SEC’s Atkins slams hedge fund rule again

Paul Atkins, a commissioner at the US Securities and Exchange Commission (SEC), has renewed his criticism of the regulator’s hedge fund registration rule – due to go into effect in February 2006.

Speaking at a meeting of the Managed Funds Association (MFA) in New York yesterday, Atkins said the rule “imposes a cost on investors that doesn’t provide a proportional return”.

Opponents of mandatory registration have argued that operational costs associated with registration will be passed on to investors in the form of higher fees, with little benefit in terms of investor protection.

And, according to Atkins, the SEC simply doesn’t have the resources to enable it to complete the examinations associated with registration. He believes the SEC’s efforts are disproportionate, given the relatively small number of investors in hedge funds. “I believe there are fewer than 100,000 investors in hedge funds – compared with the more than 90 million mutual fund investors,” said Atkins.

But Atkins went on to urge pragmatism, saying hedge funds should embrace the rule as it is already in place. According to the SEC commissioner, examiners at the Office of Compliance Inspection and Examination (OC) will soon begin in-depth hedge fund training sessions, some of which will be led by the MFA.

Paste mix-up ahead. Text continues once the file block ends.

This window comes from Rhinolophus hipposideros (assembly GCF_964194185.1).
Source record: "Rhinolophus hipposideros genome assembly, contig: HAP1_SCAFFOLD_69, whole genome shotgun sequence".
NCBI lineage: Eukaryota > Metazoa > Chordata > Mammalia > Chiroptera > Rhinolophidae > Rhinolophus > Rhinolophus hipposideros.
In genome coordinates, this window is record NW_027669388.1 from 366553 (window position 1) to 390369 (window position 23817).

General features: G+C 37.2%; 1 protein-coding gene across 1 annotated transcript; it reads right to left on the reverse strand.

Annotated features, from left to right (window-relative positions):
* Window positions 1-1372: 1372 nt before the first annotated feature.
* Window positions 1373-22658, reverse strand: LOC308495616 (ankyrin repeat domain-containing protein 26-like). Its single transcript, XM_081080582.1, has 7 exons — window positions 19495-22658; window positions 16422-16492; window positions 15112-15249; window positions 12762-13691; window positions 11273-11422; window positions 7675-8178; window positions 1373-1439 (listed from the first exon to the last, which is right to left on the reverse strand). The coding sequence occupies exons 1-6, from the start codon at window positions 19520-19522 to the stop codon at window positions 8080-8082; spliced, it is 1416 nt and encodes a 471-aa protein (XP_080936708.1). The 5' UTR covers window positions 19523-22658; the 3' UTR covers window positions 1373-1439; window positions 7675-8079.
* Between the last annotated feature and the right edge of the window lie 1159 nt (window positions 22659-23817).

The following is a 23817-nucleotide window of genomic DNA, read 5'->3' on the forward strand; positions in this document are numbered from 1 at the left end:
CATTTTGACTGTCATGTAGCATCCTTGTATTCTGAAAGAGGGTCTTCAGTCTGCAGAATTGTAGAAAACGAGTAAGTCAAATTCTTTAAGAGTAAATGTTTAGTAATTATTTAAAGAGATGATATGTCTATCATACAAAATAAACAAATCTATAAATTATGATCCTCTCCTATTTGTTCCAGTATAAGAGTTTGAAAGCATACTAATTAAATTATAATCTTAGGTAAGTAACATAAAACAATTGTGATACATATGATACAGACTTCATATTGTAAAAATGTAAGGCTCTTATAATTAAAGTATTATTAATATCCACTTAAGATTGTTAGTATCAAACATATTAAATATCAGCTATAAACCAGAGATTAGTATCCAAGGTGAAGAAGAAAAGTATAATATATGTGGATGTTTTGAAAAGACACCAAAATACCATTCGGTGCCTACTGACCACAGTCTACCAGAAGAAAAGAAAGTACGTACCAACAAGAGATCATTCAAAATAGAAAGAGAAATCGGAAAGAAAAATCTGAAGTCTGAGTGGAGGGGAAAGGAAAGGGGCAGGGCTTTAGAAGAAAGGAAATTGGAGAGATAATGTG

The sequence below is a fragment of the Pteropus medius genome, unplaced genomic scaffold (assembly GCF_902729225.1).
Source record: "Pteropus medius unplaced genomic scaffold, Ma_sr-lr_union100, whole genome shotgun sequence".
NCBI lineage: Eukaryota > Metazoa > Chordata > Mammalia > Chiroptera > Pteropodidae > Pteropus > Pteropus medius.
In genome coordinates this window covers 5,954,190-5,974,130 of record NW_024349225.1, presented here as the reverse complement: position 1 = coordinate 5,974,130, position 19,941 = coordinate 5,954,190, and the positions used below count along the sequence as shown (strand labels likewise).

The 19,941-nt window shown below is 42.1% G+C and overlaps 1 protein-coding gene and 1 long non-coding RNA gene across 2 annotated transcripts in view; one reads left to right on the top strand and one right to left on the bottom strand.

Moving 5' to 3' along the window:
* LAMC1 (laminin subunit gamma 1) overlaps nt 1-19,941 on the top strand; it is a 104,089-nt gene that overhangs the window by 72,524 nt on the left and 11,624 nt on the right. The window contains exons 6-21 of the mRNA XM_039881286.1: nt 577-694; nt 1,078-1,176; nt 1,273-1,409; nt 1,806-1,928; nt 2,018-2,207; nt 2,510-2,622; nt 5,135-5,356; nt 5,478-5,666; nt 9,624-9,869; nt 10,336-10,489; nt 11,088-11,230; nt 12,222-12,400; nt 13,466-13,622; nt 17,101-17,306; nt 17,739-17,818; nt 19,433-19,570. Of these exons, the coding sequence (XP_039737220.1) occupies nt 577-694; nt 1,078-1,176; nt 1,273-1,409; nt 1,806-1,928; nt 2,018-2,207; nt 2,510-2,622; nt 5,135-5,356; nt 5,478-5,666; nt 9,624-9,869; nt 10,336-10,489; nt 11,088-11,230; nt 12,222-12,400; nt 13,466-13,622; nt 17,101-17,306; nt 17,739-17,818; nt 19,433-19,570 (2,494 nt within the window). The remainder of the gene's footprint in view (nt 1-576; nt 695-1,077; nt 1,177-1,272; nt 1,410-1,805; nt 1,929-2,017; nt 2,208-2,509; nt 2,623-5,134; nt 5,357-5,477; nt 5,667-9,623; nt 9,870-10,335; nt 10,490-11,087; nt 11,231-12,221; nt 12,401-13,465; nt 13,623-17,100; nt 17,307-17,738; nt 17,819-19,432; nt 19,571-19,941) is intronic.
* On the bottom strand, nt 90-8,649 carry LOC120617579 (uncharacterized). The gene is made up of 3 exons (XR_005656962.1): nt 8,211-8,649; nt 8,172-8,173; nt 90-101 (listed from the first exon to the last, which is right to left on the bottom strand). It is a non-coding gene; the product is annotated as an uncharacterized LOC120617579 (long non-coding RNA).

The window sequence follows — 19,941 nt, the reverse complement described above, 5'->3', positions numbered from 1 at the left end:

Parties wary of the SEC’s ability to keep closer tabs on hedge funds will not have been comforted by a report written by the US Government Accountability Office (GAO) last month. The report questions the regulator’s ability to adequately oversee the mutual fund industry. As part of its oversight efforts, the OC randomly selects a sample of what it deems to be high-risk funds, alongside a smaller number of low-risk funds for examination.

Given constraints on resources, the GAO questioned the SEC’s capacity to examine mutual funds considered low risk within a 10-year period and to accurately identify funds that pose a higher risk and effectively target them for routine examination. The GAO suggested the SEC may be able to avoid becoming overstretched next year by modifying the registration rule so fewer hedge funds need register, and by gaining an increase in funding from the US Congress.

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